High-speed time-lapse photos of a fruit fly banking away from a shadow threat coming from the bottom right and outside of the frame. Photograph credit: F. Muijres, University of Washington
Last week's Sci-Light was about the evolutionary development of Zebra stripes. To recap, Zebra stripes have evolved as a response to annoying biting flies. And just like Zebra's, we have developed our own technology to deter flies. For those of us who choose swatting away flies, have you ever been curious how a fly is able to dodge our efforts so well? Well you are not the only one, a bioengineer of Washington University was sci-curious too! Dr. Michael Dickinson has detailed the aerial movements flies employ to avoid our, and other animals, swatting. The characterized agile fly movements were published on April 10th in a paper entitled Flies Evade Looming Targets by Executing Rapid Visually Directed Banked Turns.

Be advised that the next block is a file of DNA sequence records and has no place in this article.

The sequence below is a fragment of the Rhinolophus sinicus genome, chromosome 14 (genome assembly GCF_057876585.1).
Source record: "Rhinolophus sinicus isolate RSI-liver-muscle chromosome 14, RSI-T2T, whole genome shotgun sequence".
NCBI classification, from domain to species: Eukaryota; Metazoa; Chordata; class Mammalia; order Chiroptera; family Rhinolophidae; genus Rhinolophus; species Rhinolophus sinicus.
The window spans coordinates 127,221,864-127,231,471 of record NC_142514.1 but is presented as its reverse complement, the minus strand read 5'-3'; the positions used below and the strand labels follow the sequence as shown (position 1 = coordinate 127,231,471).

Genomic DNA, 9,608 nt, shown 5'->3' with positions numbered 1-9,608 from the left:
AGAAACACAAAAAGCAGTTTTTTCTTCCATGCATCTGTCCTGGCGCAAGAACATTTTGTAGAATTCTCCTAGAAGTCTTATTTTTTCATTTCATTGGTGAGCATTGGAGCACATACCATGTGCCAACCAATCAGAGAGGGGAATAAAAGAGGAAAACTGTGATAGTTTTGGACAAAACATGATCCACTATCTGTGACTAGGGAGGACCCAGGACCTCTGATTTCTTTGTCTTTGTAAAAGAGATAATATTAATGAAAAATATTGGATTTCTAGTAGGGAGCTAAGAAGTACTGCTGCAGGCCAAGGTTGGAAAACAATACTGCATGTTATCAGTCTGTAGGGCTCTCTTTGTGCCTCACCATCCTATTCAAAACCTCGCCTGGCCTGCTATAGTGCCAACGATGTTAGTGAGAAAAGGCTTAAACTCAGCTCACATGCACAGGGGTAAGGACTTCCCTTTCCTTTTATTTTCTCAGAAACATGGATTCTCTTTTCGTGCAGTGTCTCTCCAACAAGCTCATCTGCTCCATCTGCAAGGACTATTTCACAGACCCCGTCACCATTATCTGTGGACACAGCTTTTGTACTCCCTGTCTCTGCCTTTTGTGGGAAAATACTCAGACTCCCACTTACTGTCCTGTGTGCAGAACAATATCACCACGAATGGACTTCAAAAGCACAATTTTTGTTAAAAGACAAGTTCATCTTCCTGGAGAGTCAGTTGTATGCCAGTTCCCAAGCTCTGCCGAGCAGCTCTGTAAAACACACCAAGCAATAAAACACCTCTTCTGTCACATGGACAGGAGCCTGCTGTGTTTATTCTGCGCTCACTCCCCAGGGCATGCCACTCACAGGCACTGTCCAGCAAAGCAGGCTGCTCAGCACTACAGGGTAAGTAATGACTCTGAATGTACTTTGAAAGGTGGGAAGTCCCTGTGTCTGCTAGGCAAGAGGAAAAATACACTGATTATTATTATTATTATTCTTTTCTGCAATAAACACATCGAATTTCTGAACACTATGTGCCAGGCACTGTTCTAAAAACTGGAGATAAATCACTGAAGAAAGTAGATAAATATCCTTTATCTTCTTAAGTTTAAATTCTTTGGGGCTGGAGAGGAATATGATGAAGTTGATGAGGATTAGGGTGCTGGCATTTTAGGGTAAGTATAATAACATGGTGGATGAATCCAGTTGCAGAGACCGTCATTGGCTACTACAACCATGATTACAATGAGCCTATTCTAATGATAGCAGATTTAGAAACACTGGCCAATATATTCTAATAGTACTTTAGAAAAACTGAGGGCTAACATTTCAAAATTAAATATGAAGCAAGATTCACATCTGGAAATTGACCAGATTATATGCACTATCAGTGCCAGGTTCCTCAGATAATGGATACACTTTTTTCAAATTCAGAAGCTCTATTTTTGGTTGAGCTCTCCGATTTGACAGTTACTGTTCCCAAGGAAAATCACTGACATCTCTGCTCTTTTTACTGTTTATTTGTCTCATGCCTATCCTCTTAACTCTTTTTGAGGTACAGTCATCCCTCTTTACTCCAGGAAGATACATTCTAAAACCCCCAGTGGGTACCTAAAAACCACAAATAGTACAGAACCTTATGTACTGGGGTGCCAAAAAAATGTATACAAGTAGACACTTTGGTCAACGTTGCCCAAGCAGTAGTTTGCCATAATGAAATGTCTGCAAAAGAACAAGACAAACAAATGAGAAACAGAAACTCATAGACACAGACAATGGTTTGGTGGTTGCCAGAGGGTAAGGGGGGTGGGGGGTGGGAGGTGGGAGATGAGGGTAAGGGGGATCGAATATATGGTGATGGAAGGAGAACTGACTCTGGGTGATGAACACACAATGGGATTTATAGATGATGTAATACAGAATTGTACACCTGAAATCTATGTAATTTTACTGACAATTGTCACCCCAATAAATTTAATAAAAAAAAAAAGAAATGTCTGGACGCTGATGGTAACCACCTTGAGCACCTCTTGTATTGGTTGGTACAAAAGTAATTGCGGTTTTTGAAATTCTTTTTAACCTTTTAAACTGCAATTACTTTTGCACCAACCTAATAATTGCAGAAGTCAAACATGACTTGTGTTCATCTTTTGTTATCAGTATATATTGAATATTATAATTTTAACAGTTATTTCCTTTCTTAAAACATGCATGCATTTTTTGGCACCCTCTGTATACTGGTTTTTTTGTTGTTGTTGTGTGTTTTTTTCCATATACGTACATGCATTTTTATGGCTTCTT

By recording Drosophila hydei (fruit flies) movements with a high speed camera capable of capturing 7,500 frames per second, Dickinson and his team of scientists could understand the 'blink of an eye' maneuvers these flies use in flight. To discover what Dickinson observed read about his research in the National Geographic article Mystery Solved: Why Flies Are So Hard to Swat.
After that article, click the next link and discover what else you can learn!